Although he only ever drank wine at home, Flavius liked the local ale. It was strong and flavourful with a nice yeasty froth on top, so he wiped the rim of the mug with the edge of his cloak and knocked back several large gulps appreciatively. After a few minutes the local patrons shrugged, relaxed, and went back to their earlier arguments and boasts, but in muted, less raucous tones. Flavius knew if they'd met him on a lonely path at night they would have been much more belligerent. But in front of so many others — and there were always potential informers among them — few would be foolhardy enough to take on an officer in the imperial army. Their passive hostility turned to surprise, however, when, after finishing his beer, Flavius stood up, shouted in perfect Celtic to the man in the apron, "Thanks, mister, good beer," and dropped a few small coins on the table.
It was enough to ensure if there were any enquiries later, everyone in the joint would swear that yes indeed they had seen a Roman officer in uniform, but he was undoubtedly alone and had not met with anyone. He was going back to the garrison and on this surprisingly warm early spring day it was understandable he'd been hot and thirsty. No, it was definitely not a meeting. He was by himself, for sure.
Once outside, Flavius stripped off his cloak, revealing basic battle armour. Those lads in the tavern were sensible not to have tried anything, as none would've been a match for disciplined Roman swordplay, and his chainmail would have protected him. But a gang would have been quite a different story. More importantly, though, Flavius hated fighting and was relieved there'd been no trouble, despite deliberately drawing attention to himself in such an ostentatious fashion. As he left the tavern, however, he kept looking back. Good; no-one was following him.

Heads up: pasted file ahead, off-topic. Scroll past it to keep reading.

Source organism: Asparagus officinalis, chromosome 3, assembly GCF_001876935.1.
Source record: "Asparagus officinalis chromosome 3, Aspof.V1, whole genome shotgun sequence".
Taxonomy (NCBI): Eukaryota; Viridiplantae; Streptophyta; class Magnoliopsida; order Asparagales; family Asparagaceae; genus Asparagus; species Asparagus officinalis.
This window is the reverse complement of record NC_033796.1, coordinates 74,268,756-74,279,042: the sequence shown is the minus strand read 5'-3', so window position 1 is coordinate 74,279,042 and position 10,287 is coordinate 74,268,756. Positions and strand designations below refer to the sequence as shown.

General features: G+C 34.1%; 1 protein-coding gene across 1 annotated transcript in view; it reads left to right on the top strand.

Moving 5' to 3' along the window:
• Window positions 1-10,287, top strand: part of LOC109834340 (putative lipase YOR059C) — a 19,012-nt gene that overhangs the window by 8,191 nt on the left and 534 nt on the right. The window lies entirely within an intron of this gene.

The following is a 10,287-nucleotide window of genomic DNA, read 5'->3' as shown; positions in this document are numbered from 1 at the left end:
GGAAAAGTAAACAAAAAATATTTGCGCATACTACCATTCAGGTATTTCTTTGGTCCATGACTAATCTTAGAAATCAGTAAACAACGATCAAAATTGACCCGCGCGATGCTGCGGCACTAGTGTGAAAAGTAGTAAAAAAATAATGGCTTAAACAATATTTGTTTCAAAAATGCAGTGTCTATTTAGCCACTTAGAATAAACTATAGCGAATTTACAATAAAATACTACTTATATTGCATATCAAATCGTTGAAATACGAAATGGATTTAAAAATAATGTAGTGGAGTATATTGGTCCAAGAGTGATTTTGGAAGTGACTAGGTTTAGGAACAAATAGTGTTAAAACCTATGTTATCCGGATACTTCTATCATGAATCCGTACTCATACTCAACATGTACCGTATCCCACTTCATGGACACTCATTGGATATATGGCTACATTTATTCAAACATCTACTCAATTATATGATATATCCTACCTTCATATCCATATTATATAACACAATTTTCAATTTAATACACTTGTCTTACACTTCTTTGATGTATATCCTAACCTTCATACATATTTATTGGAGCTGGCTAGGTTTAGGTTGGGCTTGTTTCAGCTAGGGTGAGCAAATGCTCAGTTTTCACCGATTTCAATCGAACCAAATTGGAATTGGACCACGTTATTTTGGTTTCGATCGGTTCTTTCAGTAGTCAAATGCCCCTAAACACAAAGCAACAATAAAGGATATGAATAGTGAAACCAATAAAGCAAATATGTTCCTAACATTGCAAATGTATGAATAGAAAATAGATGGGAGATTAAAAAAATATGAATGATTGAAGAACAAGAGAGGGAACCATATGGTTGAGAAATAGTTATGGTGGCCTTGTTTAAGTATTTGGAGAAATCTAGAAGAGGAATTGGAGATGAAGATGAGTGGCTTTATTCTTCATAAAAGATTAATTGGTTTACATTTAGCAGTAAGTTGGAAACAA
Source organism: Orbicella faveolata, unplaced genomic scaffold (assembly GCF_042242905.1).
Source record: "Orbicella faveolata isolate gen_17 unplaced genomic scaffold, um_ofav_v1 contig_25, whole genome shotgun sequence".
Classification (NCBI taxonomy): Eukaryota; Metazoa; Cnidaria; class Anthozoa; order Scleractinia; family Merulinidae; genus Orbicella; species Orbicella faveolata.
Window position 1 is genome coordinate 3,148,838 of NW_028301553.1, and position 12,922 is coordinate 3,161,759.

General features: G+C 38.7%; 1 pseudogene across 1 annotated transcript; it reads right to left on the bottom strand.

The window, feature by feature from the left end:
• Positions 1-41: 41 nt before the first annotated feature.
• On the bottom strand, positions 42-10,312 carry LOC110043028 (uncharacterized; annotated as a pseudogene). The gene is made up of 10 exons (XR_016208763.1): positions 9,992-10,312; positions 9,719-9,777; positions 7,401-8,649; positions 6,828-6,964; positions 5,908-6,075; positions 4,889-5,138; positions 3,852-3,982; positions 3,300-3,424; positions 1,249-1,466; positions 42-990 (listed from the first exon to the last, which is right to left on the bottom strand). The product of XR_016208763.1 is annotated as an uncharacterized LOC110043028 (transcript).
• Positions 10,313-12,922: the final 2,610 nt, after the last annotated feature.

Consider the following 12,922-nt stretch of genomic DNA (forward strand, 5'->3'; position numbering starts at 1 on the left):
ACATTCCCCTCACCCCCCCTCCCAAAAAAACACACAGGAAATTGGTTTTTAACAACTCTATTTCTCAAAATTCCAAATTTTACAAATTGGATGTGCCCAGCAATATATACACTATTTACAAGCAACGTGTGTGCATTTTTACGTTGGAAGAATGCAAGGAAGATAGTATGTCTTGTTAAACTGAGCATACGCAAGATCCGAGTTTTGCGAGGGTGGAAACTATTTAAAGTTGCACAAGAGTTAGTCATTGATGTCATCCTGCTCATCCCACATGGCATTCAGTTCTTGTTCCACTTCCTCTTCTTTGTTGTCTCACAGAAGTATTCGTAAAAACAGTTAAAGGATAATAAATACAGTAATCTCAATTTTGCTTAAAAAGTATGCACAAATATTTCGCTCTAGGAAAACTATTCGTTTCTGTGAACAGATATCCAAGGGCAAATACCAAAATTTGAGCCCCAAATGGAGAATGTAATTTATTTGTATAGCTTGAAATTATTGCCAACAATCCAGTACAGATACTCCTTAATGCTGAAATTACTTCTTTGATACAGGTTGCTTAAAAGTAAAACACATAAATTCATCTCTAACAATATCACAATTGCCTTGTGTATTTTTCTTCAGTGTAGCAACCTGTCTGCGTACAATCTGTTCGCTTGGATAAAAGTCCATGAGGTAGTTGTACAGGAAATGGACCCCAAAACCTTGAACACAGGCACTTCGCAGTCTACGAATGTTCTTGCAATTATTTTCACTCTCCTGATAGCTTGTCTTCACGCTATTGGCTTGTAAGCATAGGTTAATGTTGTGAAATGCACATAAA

Riding on, Flavius relaxed for the first time in days. He couldn't help but delight in the empty countryside with its gently rolling hills and small streams sometimes running right across the rough road — not one of ours, he thought smugly. In the far distance, a thin column of blue smoke focused his attention on what he could just make out to be a cluster of round, thatched huts. Safe enough; a farm. Startled hares raced through the long grass into the protection of tough bramble hedgerows, sending flocks of noisy blackbirds skyward. Swaths of bog cotton — carecta his mother called it — revealed how soggy the ground was this time of year. In summer, when the fluffy white tips appeared, Mother would send out the household servants to gather it for candle wicks, or for dressing the cuts and minor injuries of his boyhood friends. The memories comforted him. This was where he had grown up and where he felt deeply rooted: a citizen of the Eternal City, yet nurtured in a distant, ancient landscape, dotted with stone monoliths whose function no-one now understood, and whose origins were unknown. Giants were usually given the credit.(Continues…)
Excerpted from "The First Village"
Copyright © 2018 Ian M. Evans.
Excerpted by permission of Vanguard Press.